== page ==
Lords of the Spanish Main
Sun Nov 5 02:40:07 UTC 2006
A game by Philip Eklund and
Sierra Madre Games, 2006
Who Are We?
Each player represents one of these:
- The Duke de Lerma, advisor to the Spanish throne
- Diego Fernandez de Córdoba, controller of the treasure fleet
- James Kettler, King of Courland
- Sir Francis Drake
- Peter Stuyvesant
- The Buccaneer Le Vasseur
- Cardinal Richelieu
- Sir Walter Raleigh
- Ganga Zumba, King of the Escaped Slaves in NE Brazil
Where Are We?
In full color on thin cardboard, about A3 sized, depicting the Caribbean
region from Florida to Venezuela, the Yucatan to Antigua. The sea is
divided into zones and islands are studded with flags.
When Are We?
Who Else Is There? (just a subset):
- Pope Urban VIII
- Pope Paul V
- Oliver Cromwell
- Obeah Sorceress
- Cardinal Mazarin
- Puerto Rico Black Market
- Anne of Austria
- Arawak Queen
- Company of Scotland
- Puritan Pilgrims
- Svenska Ostindiska Kompaniet
- Tortuga Pirates
- Buccaneer King
- Pirate Seafarers
- English Sea Dogs
- Merchant Raiders
- Brandenburg Co.
- Dutch Vrijbuiters
- Pirate Warlord
- House of Stuart
- Stadholder of Holland
Who Else Is Included?
- 120 cards (must be separated or cut out)
- 16-page illustrated rule book including sample game,
character descriptions and notes
- 8 A3-sized color player displays
- 78 counters in the form of stand-up tents
What are the phases in a turn (year)?
What are the main game mechanisms?
- Reveal a card.
- Capitalization and skullduggery
- Auction card or Resolve event.
- Trade, Raid & Interdict
- Projects mature.
What are some of the more interesting mechanisms?
- Every 10 years the treasure fleet sails to Spain which represents
both a great potential profit for its owner and a big target
for the rest of the players acting as pirates/privateers.
- Each player can also control merchant ships which earn money by trading
as well as pirates to prey on others' merchants.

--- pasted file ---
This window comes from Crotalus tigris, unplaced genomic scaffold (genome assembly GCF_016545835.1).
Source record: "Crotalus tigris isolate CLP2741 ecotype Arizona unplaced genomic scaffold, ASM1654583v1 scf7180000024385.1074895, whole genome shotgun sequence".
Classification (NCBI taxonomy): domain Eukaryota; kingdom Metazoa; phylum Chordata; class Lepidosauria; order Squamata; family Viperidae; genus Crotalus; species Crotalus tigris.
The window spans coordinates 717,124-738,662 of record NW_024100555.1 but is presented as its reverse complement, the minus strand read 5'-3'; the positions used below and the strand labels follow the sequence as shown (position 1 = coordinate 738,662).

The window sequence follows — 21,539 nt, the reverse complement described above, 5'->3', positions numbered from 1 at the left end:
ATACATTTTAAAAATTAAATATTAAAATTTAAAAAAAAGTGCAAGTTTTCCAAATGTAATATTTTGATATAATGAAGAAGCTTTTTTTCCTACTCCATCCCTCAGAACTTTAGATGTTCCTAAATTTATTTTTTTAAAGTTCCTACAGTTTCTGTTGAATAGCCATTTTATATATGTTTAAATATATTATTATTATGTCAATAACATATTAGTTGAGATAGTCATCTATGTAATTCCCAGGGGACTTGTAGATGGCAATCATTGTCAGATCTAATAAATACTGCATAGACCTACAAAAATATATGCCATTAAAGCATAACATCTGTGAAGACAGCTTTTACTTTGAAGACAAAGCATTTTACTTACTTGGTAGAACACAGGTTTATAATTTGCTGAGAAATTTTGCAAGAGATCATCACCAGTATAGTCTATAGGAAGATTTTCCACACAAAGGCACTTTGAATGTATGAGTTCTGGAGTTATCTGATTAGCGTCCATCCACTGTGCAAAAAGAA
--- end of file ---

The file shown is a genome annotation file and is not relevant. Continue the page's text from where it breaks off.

- Players can also found and raid and/or besiege colonies.
What kind of background notes come with the game?
- Pirates interdict the treasure fleet by going to the pirate deck
and choosing a sea region. This means they are covering this region and
no other and nobody else is covering this region. Then if the fleet chooses
this region, they can try to interdict.
- Naval combat is conducted by each player employing a square tactical battle
card. By its orientation the player chooses a tactic and both reveal at the
same time. The intersection of the two on the table that corresponds to
the table bearing their respective seamanship levels and control of the
weather vane gives the result.
- Land combat is a simple affair, by attrition. Players remove until
only the winner remains. It seems likely that most situations will be
resolved by negotiation long before that point, however.
- Anything in the game can be negotiated except for soldiers and one's
- There are wars that tend to come and go. In many ways they are
opportunities because players of a nation at war can attack freely, but
otherwise they have to suffer the onus of a pirate flag.
- As there were religious wars in the period, each personality is also
rated for a religion. One rule in particular shows the designer has a
good understanding of history and the way the world works. Most games
would write the rule "A Protestant personality cannot become a Cardinal in
the Roman Catholic Church." Instead the rule reads "Becoming a cardinal
changes the p layer's religion to Catholic". That is, first someone
buys a cardinal office, then he installs his son in it and finally, tail
wagging the dog, the son is a Catholic. Reminds me of some of great
Japanese high tech companies which had their humble origins selling air
conditioners and the like. The point is that the only constant is change.
- It's interesting too this is one of the few colonial era games I can
think of where someone can a non-traditional power. Normally only the
Europeans get to be portrayed (sometimes China, cf. Viceroys). But here,
in a variant, the escaped slaves of northeastern Brazil can participate
and at the same time players learn about a forgotten bit of history.
How are the rules to read?
Lords of the Spanish Main-related pages on this site: